Friday, December 10, 2004


It is snowing like crazy in mountains of Colorado and each Friday I receive fantastic promotional emails from the resorts. Unfortunately, it is a day's drive to reach the slopes so I won't be skiing this weekend. Enjoy!

Thursday, December 09, 2004

Food Porn

A national nutrition advocate has described the Monster Thickburger at Hardee's as Food Porn. It also has been called outrageous obscene as reported by Jim Suhr in an article written for The Associated Press and published in the December 7th Topeka Capital-Journal.

What exactly is in this Monster burger? Suhr reports the super-supersized burger contains two 1/3 pound slabs of all-Angus beef, four strips of bacon, three slices of cheese and Mayonnaise on a buttered sesame seed bun. This giant widow maker contains 1,420 calories and 107 grams of fat. Jay Leno quipped on "The Tonight Show" that the burger comes in a little cardboard box shaped like a coffin.

According to Suhr, Hardee's isn't the only fast food chain to offer these calorie tanks. The Web sites of the larger fast-food chains report the Double Quarter Pounder with cheese at McDonald's has 730 calories and 40 grams of fat. The Burger King Double Whopper with cheese, 1,060 calories and 69 grams of fat, and the Wendy's Classic Triple with cheese 940 and 56.

A statement in the article suggested Hardee's approach was questioned at a time when airlines say America's growing waistlines are hurting their bottom lines, costing them more in fuel. Chase Squires, a St. Petersburg (Fla) Times reporter suggested holiday air travelers go lighter on the airlines and "have a stick of butter instead. That has only 800 calories and 88 grams of fat. We could always wrap it in bacon."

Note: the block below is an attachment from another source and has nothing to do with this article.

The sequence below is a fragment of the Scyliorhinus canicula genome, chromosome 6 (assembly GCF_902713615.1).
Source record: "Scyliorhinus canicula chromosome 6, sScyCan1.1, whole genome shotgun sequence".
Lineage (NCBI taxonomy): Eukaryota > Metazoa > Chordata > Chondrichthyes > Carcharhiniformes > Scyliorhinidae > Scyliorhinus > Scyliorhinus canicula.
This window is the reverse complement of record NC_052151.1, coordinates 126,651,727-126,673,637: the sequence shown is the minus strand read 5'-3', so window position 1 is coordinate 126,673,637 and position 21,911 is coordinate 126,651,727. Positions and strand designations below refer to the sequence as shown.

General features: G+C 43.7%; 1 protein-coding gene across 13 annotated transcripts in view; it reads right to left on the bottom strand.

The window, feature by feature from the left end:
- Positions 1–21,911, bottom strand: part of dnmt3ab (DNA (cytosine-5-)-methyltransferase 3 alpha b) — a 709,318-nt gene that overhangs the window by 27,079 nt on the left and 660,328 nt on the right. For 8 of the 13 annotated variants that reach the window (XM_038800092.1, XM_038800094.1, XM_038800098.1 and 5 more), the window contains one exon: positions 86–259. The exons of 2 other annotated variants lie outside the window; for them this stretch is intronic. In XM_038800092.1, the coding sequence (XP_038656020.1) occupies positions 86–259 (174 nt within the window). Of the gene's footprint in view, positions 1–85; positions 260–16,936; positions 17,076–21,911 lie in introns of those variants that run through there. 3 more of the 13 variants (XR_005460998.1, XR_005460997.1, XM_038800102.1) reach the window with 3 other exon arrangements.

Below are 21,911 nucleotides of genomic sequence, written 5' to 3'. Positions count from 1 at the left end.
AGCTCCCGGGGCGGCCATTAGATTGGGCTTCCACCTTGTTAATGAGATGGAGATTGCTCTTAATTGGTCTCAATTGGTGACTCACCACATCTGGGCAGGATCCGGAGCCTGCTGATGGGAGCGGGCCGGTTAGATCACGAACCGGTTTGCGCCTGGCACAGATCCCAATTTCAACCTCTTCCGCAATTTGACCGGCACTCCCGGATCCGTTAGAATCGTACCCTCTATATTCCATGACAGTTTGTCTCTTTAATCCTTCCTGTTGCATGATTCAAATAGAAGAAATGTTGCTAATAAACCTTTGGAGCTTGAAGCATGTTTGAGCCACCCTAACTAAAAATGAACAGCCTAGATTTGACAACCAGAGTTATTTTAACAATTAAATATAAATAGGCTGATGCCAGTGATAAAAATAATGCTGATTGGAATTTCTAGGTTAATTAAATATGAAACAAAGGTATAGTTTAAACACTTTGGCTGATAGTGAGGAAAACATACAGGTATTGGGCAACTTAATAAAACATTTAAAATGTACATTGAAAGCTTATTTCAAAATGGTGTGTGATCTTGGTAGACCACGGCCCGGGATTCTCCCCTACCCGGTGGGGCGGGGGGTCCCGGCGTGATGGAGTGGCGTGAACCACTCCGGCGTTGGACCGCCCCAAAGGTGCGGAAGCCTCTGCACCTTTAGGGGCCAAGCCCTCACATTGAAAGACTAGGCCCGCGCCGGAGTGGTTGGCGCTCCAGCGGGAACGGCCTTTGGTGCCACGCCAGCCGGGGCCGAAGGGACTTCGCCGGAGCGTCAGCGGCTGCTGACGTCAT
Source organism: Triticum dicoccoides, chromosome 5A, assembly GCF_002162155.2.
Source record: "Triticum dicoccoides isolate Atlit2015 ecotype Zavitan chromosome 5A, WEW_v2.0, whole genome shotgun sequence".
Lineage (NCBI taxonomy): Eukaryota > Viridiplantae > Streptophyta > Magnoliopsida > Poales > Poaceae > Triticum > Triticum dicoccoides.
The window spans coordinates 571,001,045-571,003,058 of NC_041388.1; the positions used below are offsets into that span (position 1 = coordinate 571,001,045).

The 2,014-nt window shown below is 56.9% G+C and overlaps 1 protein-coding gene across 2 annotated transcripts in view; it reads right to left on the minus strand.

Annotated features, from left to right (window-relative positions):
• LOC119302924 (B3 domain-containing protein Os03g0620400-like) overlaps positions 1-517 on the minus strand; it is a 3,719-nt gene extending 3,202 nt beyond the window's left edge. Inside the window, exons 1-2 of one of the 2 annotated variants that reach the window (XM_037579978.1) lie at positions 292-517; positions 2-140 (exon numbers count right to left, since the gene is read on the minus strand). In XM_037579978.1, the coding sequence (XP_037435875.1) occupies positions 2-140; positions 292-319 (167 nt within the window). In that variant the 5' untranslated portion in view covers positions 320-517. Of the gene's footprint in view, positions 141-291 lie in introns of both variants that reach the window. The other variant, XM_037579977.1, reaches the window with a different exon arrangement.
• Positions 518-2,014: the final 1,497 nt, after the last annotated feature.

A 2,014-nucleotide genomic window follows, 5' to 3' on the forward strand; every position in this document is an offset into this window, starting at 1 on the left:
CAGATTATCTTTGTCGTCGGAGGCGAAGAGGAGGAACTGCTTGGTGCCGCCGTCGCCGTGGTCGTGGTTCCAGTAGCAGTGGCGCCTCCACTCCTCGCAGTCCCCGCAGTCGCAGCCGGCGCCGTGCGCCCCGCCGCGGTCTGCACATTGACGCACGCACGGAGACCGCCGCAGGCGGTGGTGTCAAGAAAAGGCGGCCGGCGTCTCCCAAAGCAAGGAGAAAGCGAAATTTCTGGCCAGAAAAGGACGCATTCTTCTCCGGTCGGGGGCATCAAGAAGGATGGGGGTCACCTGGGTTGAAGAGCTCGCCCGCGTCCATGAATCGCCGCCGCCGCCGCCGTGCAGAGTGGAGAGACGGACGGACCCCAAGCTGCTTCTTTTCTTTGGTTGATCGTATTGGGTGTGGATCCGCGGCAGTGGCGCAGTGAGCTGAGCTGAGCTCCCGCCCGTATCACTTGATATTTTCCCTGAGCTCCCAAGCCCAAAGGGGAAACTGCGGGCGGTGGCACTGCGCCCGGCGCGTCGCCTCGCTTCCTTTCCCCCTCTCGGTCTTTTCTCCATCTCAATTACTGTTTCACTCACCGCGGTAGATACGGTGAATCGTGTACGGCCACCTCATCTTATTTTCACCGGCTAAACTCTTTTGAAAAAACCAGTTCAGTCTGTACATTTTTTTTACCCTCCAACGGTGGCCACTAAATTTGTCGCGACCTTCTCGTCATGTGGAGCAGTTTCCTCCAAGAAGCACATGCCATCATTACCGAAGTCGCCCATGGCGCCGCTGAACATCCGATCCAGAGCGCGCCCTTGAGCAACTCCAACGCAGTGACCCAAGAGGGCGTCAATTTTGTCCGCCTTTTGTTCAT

I try to eat healthy and watch my fat and calorie intake, but I am ready to try this big guy. However, I think Dan and I should split the meal and of course we will order a diet coke.

Wednesday, December 08, 2004

Short & Sweet

It always amazes me when I struggle with a solution to a problem, often wasting precious time, and the answer ends up being simple and right in front of me. We always tell new trainees on a mail route that if they can't find an address on the case to look right in front of them.

This proved to be true today. I have tried to learn the art of linking words to web sites for several weeks. Finally, just in passing, I mentioned it in an email and in two sentences the problem was solved and it was right in front of me. Thank you again, Shannon!

Maybe we don't need to be highly intelligent if we learn to ask the right questions.

Tuesday, December 07, 2004

Today was a good day!

It seems some days are better than others. Today was “very better.”

To start the day, I woke up rested with seven hours down. That is unusual for me because I have a problem with staying up too late. I arrived at work to find everyone in a good mood because we had a little reprieve in the usual Christmas mail. Then, when I went out to load my truck to leave on the route, the sun was shining for the first time in at least four days. That meant less mud and warm bones.

I was no sooner in the house after work when Doug called. It was good to hear his voice and how hear how his family was doing. Then, the best news of the day came in a call from Kim. They sold their house in Garden City. What a wonderful Christmas present for them. We never expected they would be able to sell it so near the Holidays. I am feeling very happy for them.

Yes, this is a good day.

Monday, December 06, 2004

Nothing the Matter with Kansas